Breadth-first search (BFS) is a method for exploring a tree or graph. In a BFS, you first explore all the nodes one step away, then all the nodes two steps away, etc.

Breadth-first search is like throwing a stone in the center of a pond. The nodes you explore "ripple out" from the starting point.

It employs the following rules.

  • Rule 1 − Visit the adjacent unvisited vertex. Mark it as visited. Display it. Insert it in a queue.
  • Rule 2 − If no adjacent vertex is found, remove the first vertex from the queue.
  • Rule 3 − Repeat Rule 1 and Rule 2 until the queue is empty.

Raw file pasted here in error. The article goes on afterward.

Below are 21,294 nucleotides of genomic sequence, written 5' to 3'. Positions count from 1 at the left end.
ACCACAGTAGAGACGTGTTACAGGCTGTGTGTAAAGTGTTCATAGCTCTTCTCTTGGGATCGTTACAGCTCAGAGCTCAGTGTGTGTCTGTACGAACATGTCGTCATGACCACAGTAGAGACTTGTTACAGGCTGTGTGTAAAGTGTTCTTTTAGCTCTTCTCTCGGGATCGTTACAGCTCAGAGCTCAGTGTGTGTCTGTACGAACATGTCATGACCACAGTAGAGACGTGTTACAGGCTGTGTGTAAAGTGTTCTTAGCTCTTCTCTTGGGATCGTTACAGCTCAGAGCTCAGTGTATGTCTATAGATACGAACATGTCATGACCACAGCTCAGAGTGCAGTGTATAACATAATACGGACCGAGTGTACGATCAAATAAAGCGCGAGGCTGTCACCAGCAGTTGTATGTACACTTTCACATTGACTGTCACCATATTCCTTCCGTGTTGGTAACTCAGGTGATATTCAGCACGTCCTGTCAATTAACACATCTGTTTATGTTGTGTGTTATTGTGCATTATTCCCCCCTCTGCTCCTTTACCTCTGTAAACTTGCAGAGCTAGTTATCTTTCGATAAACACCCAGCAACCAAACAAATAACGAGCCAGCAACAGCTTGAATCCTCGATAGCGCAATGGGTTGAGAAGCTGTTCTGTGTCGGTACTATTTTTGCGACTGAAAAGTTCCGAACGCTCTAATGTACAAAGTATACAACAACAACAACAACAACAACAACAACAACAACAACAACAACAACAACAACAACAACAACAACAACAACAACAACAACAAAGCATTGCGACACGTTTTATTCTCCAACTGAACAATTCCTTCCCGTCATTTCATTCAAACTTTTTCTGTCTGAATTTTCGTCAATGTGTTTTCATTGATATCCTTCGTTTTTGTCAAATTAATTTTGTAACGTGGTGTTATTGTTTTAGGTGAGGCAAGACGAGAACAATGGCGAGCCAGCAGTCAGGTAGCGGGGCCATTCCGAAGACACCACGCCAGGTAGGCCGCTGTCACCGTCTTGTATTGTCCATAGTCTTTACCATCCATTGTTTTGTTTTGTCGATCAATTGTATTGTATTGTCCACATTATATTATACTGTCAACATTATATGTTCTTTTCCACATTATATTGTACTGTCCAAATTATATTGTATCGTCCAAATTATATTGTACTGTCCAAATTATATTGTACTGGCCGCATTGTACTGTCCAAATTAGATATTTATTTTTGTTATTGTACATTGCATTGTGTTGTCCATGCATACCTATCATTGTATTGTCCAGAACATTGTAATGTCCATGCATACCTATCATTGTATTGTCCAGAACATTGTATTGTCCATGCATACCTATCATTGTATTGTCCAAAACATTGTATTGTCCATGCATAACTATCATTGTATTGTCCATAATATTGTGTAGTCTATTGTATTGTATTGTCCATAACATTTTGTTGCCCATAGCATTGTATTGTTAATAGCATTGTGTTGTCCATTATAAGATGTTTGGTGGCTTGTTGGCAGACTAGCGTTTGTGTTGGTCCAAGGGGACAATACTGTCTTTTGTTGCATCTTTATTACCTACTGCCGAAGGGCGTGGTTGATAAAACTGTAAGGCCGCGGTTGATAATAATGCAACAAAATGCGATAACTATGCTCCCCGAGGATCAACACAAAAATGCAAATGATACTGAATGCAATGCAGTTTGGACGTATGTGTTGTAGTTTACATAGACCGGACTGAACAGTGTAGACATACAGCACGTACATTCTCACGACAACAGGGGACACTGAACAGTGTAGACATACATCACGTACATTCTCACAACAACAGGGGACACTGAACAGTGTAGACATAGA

Here's a how a BFS would traverse this tree, starting with the root:


We'd visit all the immediate children (all the nodes that're one step away from our starting node):


Then we'd move on to all those nodes' children (all the nodes that're two steps away from our starting node):


And so on:



Until we reach the end.

Breadth-first search is often compared with depth-first search.

  •  A BFS will find the shortest path between the starting point and any other reachable node.  A depth-first search will not necessarily find the shortest path.
  •  A BFS on a binary tree generally requires more memory than a DFS.